Traditional Chinese Concepts and 17th-18th Century Enlightenment Ideals: Reflections on the IHS Conference on Freedom, Equality, Democracy, and the Rise of Market Economy, October 2015



Kirill O. Thompson

Associate Dean, Institute for Advanced Studies in Humanities and Social Sciences at National Taiwan University. Professor, Department of Foreign Languages and Literatures, National Taiwan University.


  Despite the continuing drumbeat of the official Chinese mantra that "the twain shall never meet," values from the Chinese Classics of "the East" were important catalysts in the formation of the ideals of modern politics, society, and economy in 17th and 18th century Europe and America of "the West," including the values of equality, freedom, rights. For example, a number of 17th-18th century French radical thinkers culminating with Voltaire (1694-1778) and Rousseau (1712-1778) drew inspiration from the Chinese classics in their challenges to socio-political inequality, the divine right of kings, etc. Admittedly, the ideas and values had different nuances and played out differently than in the early China, however their general thrust accorded well with radical aspirations in 17th and 18th century Europe. The precise impact of the Chinese Classics is hard to gauge because the French radical thinkers had to express themselves in their own idiom to persuade their compatriots. In Chun-chieh Huang's terms, the French radicals had to "decontextualize" the ideas from Chinese language and culture, then "recontextualize" them in their own idiom to make them palatable to their country-men—and less vulnerable to conservative cultural and religious attacks. Following the French radical thinkers, educated American colonials and American founders, admired the Chinese Classics, especially Confucius (Kongzi, 孔子 551-479 B.C.E.) and the Four Books (Sishu 四書).

  The following discussion will consider the following questions: What early Chinese ideas and values were influential in the formation of 18th century Enlightenment ideals? What figures and ideas in the Chinese classics did the educated American colonials and founders admire? How were some early Chinese ideals implicated in the formation of the American ethic and republic?

  Before proceeding, let me disarm one potential question. Many regard Thomas Jefferson (1743-1826) as a key architect of modern liberalism, with its stress on freedom and individual rights, which contrast sharply with the Confucian stress on relational humanity and consonant action. There is some truth in this but we must bear in mind, however, that Jefferson admired the Greek polis and regarded warm familial and social relations as fundaments to a healthy society and a full life. Jefferson's lifelong emphasis on cultivation through family upbringing, education, social activity, and daily study is reminiscent of Confucius' cultivation concerns and practices. The rights to life, liberty, and the pursuit of happiness are minimal guarantees that any government and legal system ought to offer every citizen. Confucius and Mencius (Mengzi 孟子, 372-289 B.C.E.) speak similarly of the ruler's obligation to assure the security and livelihood of the people. In this spirit, Mencius asserts that the hearts and minds of the people are the barometer of the ruler's performance and qualification to rule.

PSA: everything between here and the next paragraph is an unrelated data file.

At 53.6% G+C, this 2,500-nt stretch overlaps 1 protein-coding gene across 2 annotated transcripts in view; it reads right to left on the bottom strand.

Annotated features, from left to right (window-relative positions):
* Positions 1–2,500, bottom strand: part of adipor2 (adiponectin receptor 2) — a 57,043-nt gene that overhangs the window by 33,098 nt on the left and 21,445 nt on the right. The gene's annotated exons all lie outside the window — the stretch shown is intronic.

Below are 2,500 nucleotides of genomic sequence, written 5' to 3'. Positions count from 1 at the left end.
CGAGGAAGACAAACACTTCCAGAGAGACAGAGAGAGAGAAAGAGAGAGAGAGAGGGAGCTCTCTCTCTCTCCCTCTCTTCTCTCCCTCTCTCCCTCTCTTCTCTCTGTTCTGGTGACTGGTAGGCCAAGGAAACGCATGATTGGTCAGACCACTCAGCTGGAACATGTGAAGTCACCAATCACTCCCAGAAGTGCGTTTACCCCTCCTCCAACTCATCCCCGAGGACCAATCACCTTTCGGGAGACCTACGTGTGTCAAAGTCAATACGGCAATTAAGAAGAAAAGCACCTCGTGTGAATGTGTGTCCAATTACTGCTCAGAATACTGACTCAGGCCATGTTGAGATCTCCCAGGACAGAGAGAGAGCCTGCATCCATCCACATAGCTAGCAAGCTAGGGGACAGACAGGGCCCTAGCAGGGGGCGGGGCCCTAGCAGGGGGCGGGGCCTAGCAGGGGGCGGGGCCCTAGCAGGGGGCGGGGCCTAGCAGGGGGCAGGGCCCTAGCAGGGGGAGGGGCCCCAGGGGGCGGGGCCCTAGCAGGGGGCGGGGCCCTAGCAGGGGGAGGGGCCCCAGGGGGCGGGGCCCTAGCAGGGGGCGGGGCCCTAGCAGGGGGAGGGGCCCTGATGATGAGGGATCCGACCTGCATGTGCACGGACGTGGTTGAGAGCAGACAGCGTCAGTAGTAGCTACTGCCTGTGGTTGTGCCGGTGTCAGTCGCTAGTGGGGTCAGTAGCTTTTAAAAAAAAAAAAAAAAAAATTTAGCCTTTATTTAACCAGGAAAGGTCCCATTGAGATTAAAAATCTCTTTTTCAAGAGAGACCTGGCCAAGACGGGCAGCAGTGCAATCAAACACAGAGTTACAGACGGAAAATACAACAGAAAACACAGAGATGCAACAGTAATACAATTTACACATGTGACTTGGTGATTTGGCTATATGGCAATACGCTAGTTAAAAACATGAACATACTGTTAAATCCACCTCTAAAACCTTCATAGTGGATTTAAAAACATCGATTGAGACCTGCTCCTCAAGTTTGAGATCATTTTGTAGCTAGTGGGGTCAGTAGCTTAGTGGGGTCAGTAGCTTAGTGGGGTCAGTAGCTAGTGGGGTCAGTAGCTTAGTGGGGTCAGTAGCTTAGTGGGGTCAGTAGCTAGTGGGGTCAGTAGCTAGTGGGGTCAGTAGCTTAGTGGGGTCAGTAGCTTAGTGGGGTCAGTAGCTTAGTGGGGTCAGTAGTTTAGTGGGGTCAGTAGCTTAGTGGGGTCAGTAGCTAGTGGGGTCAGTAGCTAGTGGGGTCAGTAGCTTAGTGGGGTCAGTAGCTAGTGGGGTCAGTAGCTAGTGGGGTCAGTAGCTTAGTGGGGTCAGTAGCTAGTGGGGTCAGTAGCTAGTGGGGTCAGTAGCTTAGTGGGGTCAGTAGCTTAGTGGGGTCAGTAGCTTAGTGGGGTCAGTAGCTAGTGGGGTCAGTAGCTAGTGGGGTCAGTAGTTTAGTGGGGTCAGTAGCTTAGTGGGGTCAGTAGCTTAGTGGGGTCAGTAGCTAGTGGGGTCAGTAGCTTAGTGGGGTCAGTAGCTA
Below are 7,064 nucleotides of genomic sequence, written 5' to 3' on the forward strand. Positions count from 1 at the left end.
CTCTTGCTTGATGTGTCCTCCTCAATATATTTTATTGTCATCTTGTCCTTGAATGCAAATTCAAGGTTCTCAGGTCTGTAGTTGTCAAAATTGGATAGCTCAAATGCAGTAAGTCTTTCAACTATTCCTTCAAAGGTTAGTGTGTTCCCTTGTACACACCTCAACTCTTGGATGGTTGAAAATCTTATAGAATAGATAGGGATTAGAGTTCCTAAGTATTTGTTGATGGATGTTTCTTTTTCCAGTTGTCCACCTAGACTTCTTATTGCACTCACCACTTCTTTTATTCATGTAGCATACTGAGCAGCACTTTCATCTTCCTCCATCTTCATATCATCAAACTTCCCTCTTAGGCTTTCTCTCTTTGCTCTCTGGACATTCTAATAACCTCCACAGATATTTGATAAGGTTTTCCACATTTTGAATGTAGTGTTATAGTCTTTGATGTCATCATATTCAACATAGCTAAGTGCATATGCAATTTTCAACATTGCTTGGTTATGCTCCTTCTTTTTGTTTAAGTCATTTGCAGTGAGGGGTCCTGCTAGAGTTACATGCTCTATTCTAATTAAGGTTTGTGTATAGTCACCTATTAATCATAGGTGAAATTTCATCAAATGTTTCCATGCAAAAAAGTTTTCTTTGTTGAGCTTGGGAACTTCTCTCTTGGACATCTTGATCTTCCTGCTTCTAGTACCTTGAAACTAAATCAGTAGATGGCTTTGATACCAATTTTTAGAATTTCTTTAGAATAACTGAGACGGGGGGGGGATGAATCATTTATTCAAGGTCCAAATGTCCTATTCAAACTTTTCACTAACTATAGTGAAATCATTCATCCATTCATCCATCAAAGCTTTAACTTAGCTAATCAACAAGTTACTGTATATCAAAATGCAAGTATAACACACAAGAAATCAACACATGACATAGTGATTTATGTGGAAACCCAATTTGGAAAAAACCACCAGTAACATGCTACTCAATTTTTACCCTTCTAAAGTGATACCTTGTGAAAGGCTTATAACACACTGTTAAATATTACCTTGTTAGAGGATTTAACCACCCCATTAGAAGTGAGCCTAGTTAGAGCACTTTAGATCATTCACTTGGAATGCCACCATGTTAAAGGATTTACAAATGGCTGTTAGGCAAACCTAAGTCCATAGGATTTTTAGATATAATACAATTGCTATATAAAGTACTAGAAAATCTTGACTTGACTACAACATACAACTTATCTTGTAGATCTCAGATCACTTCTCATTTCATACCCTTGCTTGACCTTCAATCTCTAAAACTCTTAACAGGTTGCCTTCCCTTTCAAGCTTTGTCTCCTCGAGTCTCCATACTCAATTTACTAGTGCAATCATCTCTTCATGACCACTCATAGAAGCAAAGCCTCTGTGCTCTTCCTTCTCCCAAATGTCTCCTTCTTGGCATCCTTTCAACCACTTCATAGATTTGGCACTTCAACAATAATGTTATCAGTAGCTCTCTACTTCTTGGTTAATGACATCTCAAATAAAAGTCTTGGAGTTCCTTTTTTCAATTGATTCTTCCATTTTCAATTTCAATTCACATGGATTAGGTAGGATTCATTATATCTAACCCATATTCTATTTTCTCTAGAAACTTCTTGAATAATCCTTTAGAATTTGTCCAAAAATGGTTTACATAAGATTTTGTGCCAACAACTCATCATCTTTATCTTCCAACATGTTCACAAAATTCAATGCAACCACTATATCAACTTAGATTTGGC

What did the French radical thinkers like about the Chinese Classics? They liked the idea of a self-sufficient, organically organized world, in which definite reciprocal principles of equilibrium and harmony could be seen at work. Such a view would be at variance with Theistic concepts of inert matter, divine fiat, miracles, etc., that served as the ultimate basis of the notion of the divine right of kings, which in essence justified arbitrary rule by a tiny patrician minority.

  Interestingly, Leibniz (1646-1717) tried to reconcile these Naturalistic and Theistic views of the world by means of the idea of spiritual monads at the heart of phenomena, shaping and guiding phenomena through reflection/perception, with the most luminous supreme monad at the top: As God is to all, the king is to society. The Achilles' heel of Leibniz's compromise was that the spiritual link ultimately appears to be more like a Deus ex Machina than a necessary requirement.[1] While Leibniz touted this spiritual link as the eternal essence of phenomena, it appeared superfluous to scientific inquiry and philosophic reflection. It could seemingly puff out of existence in an instant without making any difference.